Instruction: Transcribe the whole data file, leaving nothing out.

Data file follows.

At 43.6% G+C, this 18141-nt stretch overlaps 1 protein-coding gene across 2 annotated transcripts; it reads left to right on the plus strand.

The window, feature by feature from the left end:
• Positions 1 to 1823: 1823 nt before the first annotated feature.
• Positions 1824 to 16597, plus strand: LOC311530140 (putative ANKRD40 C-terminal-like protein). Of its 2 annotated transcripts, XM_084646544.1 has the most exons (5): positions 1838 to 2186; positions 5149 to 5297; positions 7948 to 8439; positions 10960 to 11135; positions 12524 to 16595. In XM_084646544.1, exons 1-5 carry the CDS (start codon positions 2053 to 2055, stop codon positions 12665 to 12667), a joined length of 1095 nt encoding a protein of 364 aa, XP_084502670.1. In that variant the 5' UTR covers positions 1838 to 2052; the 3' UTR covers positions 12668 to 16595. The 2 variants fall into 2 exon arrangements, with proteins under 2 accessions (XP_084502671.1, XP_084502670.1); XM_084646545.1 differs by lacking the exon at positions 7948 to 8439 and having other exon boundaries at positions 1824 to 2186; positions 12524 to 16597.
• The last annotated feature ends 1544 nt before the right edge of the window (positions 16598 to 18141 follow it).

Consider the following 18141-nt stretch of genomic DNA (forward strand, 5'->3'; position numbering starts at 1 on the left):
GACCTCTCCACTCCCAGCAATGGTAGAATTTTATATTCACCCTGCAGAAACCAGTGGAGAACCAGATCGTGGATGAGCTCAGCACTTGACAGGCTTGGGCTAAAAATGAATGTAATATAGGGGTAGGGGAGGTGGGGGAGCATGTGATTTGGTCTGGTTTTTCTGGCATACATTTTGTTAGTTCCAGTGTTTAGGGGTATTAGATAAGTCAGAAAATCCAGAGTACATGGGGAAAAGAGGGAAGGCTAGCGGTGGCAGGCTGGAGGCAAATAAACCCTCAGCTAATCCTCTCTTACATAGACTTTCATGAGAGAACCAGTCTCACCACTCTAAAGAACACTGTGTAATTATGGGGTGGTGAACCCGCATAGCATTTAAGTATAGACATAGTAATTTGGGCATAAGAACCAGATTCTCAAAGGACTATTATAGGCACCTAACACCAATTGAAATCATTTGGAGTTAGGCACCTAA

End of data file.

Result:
At 43.6% G+C, this 18141-nt stretch overlaps 1 protein-coding gene across 2 annotated transcripts; it reads left to right on the plus strand.

The window, feature by feature from the left end:
• Positions 1 to 1823: 1823 nt before the first annotated feature.
• Positions 1824 to 16597, plus strand: LOC311530140 (putative ANKRD40 C-terminal-like protein). Of its 2 annotated transcripts, XM_084646544.1 has the most exons (5): positions 1838 to 2186; positions 5149 to 5297; positions 7948 to 8439; positions 10960 to 11135; positions 12524 to 16595. In XM_084646544.1, exons 1-5 carry the CDS (start codon positions 2053 to 2055, stop codon positions 12665 to 12667), a joined length of 1095 nt encoding a protein of 364 aa, XP_084502670.1. In that variant the 5' UTR covers positions 1838 to 2052; the 3' UTR covers positions 12668 to 16595. The 2 variants fall into 2 exon arrangements, with proteins under 2 accessions (XP_084502671.1, XP_084502670.1); XM_084646545.1 differs by lacking the exon at positions 7948 to 8439 and having other exon boundaries at positions 1824 to 2186; positions 12524 to 16597.
• The last annotated feature ends 1544 nt before the right edge of the window (positions 16598 to 18141 follow it).

Consider the following 18141-nt stretch of genomic DNA (forward strand, 5'->3'; position numbering starts at 1 on the left):
GACCTCTCCACTCCCAGCAATGGTAGAATTTTATATTCACCCTGCAGAAACCAGTGGAGAACCAGATCGTGGATGAGCTCAGCACTTGACAGGCTTGGGCTAAAAATGAATGTAATATAGGGGTAGGGGAGGTGGGGGAGCATGTGATTTGGTCTGGTTTTTCTGGCATACATTTTGTTAGTTCCAGTGTTTAGGGGTATTAGATAAGTCAGAAAATCCAGAGTACATGGGGAAAAGAGGGAAGGCTAGCGGTGGCAGGCTGGAGGCAAATAAACCCTCAGCTAATCCTCTCTTACATAGACTTTCATGAGAGAACCAGTCTCACCACTCTAAAGAACACTGTGTAATTATGGGGTGGTGAACCCGCATAGCATTTAAGTATAGACATAGTAATTTGGGCATAAGAACCAGATTCTCAAAGGACTATTATAGGCACCTAACACCAATTGAAATCATTTGGAGTTAGGCACCTAA